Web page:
Perugia

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Pe·ru·gia

 (pə-ro͞o′jə, -jē-ə, pĕ-ro͞o′jä)
A city of central Italy on a hill overlooking the Tiber River north of Rome. An important Etruscan settlement, it fell to the Romans c. 310 bc and became a Lombard duchy in ad 592 and a free city in the 12th century. Perugia was later the artistic center of Umbria and is today a commercial, industrial, and tourist center.

Pe·ru′gian adj. & n.
American Heritage® Dictionary of the English Language, Fifth Edition. Copyright © 2016 by Houghton Mifflin Harcourt Publishing Company. Published by Houghton Mifflin Harcourt Publishing Company. All rights reserved.

Perugia

(pəˈruːdʒə; Italian peˈruːdʒa)
n
1. (Placename) a city in central Italy, in Umbria: centre of the Umbrian school of painting (15th century); university (1308); Etruscan and Roman remains. Pop: 149 125 (2001). Ancient name: Perusia
2. (Placename) Lake Perugia another name for (Lake) Trasimene
Collins English Dictionary – Complete and Unabridged, 12th Edition 2014 © HarperCollins Publishers 1991, 1994, 1998, 2000, 2003, 2006, 2007, 2009, 2011, 2014

Pe•ru•gia

(pəˈru dʒə, -dʒi ə)

n.
a city in Umbria, in central Italy. 147,602.
Random House Kernerman Webster's College Dictionary, © 2010 K Dictionaries Ltd. Copyright 2005, 1997, 1991 by Random House, Inc. All rights reserved.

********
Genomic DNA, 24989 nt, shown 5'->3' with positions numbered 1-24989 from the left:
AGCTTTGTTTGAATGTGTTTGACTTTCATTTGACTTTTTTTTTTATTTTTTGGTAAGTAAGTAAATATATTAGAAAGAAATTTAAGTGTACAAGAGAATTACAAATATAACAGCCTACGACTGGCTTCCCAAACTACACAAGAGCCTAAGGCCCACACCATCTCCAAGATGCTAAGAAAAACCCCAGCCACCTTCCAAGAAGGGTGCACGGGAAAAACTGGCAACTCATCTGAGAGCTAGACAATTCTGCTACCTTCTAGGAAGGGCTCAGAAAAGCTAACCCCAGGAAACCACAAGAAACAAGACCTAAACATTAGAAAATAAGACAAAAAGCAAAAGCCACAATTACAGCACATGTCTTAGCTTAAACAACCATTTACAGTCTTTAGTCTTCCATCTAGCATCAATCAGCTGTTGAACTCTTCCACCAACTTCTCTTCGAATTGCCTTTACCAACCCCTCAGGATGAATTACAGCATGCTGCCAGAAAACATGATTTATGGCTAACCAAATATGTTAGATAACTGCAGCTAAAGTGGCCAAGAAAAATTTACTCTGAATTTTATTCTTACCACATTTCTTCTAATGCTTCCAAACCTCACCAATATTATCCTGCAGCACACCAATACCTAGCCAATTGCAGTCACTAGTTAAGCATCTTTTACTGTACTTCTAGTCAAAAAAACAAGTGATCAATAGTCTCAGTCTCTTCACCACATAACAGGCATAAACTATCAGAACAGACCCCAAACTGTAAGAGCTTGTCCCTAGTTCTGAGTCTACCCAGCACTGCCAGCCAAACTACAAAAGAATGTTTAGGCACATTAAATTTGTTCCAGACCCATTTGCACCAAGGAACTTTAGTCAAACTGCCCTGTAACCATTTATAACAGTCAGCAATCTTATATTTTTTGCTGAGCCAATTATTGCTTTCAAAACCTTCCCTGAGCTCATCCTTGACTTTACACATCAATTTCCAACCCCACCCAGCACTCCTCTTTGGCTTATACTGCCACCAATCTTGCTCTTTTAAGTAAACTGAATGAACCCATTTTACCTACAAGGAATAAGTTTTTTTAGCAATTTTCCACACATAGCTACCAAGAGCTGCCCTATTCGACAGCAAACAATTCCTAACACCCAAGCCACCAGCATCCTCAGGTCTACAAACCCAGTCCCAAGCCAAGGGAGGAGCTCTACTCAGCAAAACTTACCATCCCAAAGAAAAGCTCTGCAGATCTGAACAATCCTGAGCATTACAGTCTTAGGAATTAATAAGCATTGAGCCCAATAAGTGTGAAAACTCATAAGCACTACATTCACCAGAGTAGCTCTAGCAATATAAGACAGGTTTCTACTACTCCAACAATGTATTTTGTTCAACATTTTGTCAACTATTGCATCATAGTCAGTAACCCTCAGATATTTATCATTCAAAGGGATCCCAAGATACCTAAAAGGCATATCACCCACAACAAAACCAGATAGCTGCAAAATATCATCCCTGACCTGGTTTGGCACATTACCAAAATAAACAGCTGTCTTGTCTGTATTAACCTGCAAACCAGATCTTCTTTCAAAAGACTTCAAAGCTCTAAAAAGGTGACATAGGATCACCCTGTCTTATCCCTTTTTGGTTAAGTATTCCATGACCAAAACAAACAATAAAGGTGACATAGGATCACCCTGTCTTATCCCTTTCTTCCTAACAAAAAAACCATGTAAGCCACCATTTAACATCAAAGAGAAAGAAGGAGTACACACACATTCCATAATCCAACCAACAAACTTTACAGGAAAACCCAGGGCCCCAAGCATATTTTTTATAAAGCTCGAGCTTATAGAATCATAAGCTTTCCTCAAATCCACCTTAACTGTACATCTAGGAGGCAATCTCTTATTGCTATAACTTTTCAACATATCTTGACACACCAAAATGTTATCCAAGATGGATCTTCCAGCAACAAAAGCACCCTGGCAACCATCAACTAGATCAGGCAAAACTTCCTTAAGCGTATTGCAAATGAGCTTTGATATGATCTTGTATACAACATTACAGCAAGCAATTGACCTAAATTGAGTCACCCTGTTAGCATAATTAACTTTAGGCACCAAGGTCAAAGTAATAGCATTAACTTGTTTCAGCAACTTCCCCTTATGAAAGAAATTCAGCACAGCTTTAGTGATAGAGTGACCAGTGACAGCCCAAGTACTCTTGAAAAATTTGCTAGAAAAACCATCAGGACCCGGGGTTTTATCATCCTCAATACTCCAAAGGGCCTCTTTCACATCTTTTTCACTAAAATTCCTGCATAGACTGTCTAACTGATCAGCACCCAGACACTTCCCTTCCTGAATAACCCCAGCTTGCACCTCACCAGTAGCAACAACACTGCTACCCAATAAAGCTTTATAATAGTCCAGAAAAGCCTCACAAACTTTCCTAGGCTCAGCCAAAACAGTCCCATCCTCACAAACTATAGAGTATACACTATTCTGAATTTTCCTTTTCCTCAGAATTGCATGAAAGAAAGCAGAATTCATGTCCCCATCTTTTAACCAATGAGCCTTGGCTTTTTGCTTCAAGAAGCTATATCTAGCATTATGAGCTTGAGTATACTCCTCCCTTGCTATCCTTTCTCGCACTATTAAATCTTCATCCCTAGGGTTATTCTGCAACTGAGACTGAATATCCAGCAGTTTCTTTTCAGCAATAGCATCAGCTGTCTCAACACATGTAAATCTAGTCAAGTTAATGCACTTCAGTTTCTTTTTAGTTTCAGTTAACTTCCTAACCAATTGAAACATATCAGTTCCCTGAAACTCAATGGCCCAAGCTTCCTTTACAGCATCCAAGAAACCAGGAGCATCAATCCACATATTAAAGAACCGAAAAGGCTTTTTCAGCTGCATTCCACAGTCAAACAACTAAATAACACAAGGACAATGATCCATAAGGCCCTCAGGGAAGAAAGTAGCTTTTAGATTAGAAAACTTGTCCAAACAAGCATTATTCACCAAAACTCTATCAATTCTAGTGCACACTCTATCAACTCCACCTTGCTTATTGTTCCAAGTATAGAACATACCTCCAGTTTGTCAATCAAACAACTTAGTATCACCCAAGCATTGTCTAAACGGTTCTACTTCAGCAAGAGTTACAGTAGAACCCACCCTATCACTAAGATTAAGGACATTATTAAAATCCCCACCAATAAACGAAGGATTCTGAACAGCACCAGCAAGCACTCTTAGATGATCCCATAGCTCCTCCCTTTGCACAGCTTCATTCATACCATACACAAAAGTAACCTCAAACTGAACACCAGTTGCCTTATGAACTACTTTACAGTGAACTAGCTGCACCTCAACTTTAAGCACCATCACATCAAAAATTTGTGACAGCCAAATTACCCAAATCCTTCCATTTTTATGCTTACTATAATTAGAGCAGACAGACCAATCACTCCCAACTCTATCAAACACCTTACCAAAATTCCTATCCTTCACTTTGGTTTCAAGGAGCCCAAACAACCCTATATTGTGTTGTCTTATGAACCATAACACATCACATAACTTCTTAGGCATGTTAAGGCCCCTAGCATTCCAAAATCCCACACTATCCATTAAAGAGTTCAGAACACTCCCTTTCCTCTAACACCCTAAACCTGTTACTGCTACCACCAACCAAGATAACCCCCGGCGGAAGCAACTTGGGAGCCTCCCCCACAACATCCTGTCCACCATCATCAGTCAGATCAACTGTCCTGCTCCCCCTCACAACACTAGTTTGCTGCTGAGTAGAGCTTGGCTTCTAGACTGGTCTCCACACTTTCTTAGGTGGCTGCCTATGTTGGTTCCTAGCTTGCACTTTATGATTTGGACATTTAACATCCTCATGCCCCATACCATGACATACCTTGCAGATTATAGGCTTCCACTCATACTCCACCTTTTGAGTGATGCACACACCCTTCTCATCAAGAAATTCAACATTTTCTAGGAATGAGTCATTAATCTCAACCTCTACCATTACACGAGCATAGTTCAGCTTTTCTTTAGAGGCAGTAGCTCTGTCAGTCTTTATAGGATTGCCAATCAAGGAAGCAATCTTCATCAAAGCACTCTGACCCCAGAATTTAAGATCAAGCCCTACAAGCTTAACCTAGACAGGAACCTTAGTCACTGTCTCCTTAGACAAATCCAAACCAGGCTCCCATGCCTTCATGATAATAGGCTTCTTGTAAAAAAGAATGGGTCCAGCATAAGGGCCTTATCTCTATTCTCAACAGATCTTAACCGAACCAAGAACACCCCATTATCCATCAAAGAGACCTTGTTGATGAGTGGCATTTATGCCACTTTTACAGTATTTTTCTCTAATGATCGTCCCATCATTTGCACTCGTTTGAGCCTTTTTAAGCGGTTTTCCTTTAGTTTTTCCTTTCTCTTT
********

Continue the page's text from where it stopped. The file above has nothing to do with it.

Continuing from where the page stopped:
References in periodicals archive ?
6.2 At a period when the Perugian Republic, with its long history of
The young Perugian was probably Niccolo di Toldo, beheaded in Siena in 1375 as an alleged agent of the papal governor.
Leo, who is the lead singer of Italian band Hands of Time, played three concerts inside the Perugian prison while Amanda was there.
In his closing argument at trial, Perugian prosecutor Giuliano Mignini played a computer-generated simulation that showed an avatar-Amanda killing an avatar-Meredith.
We rounded it off with an indulgent Perugian chocolate cake.
(61.) Vallerani finds that thirteenth-century Perugian peace acts were made for the same kinds of crimes, that is, assaults of greater or lesser violence, that make up the common crimes prosecuted in criminal court: Vallerani, Giustizia pubblica, 187-189.
Maffeo was a gifted poet, writing in Italian, Greek, and Latin, and published as early as 1606 by the Perugian Accademia degli Insensati in a volume of collected poetry by his mentor Aurelio Orsi and other authors (fig.
A third self-portrait, listed as by Raphael in the inventory of James the Second's collection (Hampton Court Palace, c.1504) and accepted as such by Passavant and more recently by his fellow expert on Raphael, Volpe, appears to come from Raphael's Perugian period.
'The Raphael painting may well have been painted for a Perugian widow and used for private prayer in her bedroom, prior to her entering a nunnery.'
Again it was the little Perugian del Piero - nicknamed Pinterucchio after a 15th-century master artist - who worked his bit of magic.